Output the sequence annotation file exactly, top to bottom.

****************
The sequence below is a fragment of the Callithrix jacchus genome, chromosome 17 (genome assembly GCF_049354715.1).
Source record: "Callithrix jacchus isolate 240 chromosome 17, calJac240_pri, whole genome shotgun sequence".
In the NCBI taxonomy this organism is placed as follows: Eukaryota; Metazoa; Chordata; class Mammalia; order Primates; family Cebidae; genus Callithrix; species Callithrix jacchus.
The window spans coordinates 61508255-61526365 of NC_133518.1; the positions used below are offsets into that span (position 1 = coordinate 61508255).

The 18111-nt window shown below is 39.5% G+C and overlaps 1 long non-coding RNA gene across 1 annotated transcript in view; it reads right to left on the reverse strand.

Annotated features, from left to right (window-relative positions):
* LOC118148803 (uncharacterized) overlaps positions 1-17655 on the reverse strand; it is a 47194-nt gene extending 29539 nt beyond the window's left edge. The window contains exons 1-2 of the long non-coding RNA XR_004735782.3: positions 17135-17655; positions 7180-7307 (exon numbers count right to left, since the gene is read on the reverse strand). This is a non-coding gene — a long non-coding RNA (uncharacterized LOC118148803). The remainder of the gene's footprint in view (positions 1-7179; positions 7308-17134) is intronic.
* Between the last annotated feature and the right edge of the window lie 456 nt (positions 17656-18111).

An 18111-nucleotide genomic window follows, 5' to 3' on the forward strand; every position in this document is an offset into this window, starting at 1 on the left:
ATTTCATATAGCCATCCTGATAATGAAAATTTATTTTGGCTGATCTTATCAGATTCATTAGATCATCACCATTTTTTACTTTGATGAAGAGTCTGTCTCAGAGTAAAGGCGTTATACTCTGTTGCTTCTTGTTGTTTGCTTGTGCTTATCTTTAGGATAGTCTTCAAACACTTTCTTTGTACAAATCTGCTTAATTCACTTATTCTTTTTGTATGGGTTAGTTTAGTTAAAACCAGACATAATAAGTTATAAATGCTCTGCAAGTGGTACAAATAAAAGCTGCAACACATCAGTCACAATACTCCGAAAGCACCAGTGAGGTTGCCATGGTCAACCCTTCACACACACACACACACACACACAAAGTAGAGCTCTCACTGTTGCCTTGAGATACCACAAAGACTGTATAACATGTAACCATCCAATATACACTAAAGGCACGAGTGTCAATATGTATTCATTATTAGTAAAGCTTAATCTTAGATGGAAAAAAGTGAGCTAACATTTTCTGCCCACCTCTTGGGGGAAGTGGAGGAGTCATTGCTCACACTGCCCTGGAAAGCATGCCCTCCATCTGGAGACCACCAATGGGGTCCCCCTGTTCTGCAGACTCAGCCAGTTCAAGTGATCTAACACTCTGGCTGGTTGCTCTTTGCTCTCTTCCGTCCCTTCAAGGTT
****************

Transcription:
The sequence below is a fragment of the Callithrix jacchus genome, chromosome 17 (genome assembly GCF_049354715.1).
Source record: "Callithrix jacchus isolate 240 chromosome 17, calJac240_pri, whole genome shotgun sequence".
In the NCBI taxonomy this organism is placed as follows: Eukaryota; Metazoa; Chordata; class Mammalia; order Primates; family Cebidae; genus Callithrix; species Callithrix jacchus.
The window spans coordinates 61508255-61526365 of NC_133518.1; the positions used below are offsets into that span (position 1 = coordinate 61508255).

The 18111-nt window shown below is 39.5% G+C and overlaps 1 long non-coding RNA gene across 1 annotated transcript in view; it reads right to left on the reverse strand.

Annotated features, from left to right (window-relative positions):
* LOC118148803 (uncharacterized) overlaps positions 1-17655 on the reverse strand; it is a 47194-nt gene extending 29539 nt beyond the window's left edge. The window contains exons 1-2 of the long non-coding RNA XR_004735782.3: positions 17135-17655; positions 7180-7307 (exon numbers count right to left, since the gene is read on the reverse strand). This is a non-coding gene — a long non-coding RNA (uncharacterized LOC118148803). The remainder of the gene's footprint in view (positions 1-7179; positions 7308-17134) is intronic.
* Between the last annotated feature and the right edge of the window lie 456 nt (positions 17656-18111).

An 18111-nucleotide genomic window follows, 5' to 3' on the forward strand; every position in this document is an offset into this window, starting at 1 on the left:
ATTTCATATAGCCATCCTGATAATGAAAATTTATTTTGGCTGATCTTATCAGATTCATTAGATCATCACCATTTTTTACTTTGATGAAGAGTCTGTCTCAGAGTAAAGGCGTTATACTCTGTTGCTTCTTGTTGTTTGCTTGTGCTTATCTTTAGGATAGTCTTCAAACACTTTCTTTGTACAAATCTGCTTAATTCACTTATTCTTTTTGTATGGGTTAGTTTAGTTAAAACCAGACATAATAAGTTATAAATGCTCTGCAAGTGGTACAAATAAAAGCTGCAACACATCAGTCACAATACTCCGAAAGCACCAGTGAGGTTGCCATGGTCAACCCTTCACACACACACACACACACACACAAAGTAGAGCTCTCACTGTTGCCTTGAGATACCACAAAGACTGTATAACATGTAACCATCCAATATACACTAAAGGCACGAGTGTCAATATGTATTCATTATTAGTAAAGCTTAATCTTAGATGGAAAAAAGTGAGCTAACATTTTCTGCCCACCTCTTGGGGGAAGTGGAGGAGTCATTGCTCACACTGCCCTGGAAAGCATGCCCTCCATCTGGAGACCACCAATGGGGTCCCCCTGTTCTGCAGACTCAGCCAGTTCAAGTGATCTAACACTCTGGCTGGTTGCTCTTTGCTCTCTTCCGTCCCTTCAAGGTT